Through my work in the engineering and construction industry, I see firsthand how the demands on infrastructure systems around the world continue to evolve. I’m eager to put this experience to work with other council members and the Public Works staff to prioritize projects that will maximize the value of every dollar we invest in our community.

Q: Prairie Village was the first city in Johnson County to issue a city-wide mask mandate. Do you feel this was the right decision? If elected, what metric would you use to determine COVID precautions in the future?

Beeder: I was disappointed in the PROCESS by which the city council first approached their decision to implement a mask mandate. Businesses in Prairie Village control the majority of public spaces impacted by the mask mandate.

By deciding to adopt a different policy than Johnson County, Prairie Village forced our businesses to handle their customers differently than other similar businesses in the county. Prairie Village residents are divided on the idea of a mask mandate. When the city council first debated the mask mandate, they gave little consideration to the competitive impact of a mandate on our local businesses. I know some businesses feel they have been disadvantaged by the mandate.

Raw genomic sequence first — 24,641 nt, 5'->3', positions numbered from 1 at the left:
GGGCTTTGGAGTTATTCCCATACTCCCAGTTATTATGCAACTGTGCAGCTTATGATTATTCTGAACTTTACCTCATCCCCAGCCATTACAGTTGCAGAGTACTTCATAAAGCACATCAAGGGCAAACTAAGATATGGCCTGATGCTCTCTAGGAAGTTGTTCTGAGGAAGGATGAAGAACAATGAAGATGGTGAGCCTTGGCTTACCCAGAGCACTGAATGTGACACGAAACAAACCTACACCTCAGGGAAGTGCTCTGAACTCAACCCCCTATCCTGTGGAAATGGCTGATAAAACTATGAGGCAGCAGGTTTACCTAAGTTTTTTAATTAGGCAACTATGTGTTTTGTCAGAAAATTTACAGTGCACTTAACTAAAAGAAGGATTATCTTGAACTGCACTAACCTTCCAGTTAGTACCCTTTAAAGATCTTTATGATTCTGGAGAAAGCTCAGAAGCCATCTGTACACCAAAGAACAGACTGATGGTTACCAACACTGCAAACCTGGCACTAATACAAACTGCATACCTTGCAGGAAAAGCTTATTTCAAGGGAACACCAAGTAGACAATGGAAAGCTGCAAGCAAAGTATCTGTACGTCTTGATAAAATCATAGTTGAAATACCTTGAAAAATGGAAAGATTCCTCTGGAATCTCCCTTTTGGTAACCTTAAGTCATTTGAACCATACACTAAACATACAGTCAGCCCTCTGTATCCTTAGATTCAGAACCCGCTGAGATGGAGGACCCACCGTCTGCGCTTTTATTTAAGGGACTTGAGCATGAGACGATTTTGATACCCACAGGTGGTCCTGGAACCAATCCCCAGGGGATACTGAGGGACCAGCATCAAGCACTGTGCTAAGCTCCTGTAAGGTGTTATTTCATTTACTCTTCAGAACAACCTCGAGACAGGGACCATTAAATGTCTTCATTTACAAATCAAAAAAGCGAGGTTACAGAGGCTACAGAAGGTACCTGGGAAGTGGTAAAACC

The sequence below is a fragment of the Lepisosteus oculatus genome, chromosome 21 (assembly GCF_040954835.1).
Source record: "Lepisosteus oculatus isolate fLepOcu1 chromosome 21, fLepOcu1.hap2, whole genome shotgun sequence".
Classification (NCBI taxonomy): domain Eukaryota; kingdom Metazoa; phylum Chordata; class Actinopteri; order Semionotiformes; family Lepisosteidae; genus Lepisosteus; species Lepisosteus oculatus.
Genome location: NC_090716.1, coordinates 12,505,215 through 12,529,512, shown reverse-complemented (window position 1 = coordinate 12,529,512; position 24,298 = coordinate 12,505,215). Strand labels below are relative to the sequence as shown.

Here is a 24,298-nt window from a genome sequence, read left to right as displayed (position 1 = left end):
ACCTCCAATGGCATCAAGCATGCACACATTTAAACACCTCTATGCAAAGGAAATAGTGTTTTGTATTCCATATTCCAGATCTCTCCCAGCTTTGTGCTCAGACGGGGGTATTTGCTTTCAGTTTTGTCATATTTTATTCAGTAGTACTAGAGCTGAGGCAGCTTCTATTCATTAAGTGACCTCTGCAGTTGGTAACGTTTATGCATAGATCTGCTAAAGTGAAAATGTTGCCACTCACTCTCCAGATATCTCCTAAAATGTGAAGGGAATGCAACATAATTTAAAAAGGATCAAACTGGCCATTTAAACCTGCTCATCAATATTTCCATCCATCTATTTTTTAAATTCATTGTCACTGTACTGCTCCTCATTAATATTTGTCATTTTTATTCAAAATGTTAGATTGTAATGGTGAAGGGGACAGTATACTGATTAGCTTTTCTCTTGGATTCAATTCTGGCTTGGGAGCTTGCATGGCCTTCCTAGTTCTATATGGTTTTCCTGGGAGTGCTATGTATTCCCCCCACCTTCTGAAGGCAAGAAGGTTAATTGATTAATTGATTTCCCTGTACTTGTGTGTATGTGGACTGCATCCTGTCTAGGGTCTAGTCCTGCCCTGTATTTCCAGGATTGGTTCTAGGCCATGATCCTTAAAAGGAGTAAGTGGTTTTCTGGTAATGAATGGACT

City government needs to stay in close communication with our businesses as events develop. I will wholeheartedly support a mask mandate going forward if our businesses feel it will help them serve their customers. As COVID issues develop in the future, I think it is important to closely consult the county government which has a medical infrastructure to evaluate the day-to-day situation. 

Gregory Shelton Prairie Village City Council Candidate, Ward 5

Shelton: I do feel it was the right decision since masks are one of the necessary tools to suppress the spread of the COVID-19 virus and its growing number of variants. Plus, our residents have adapted to the policy quite smoothly, which I think is a reflection of our collective commitment to protecting one another from the virus.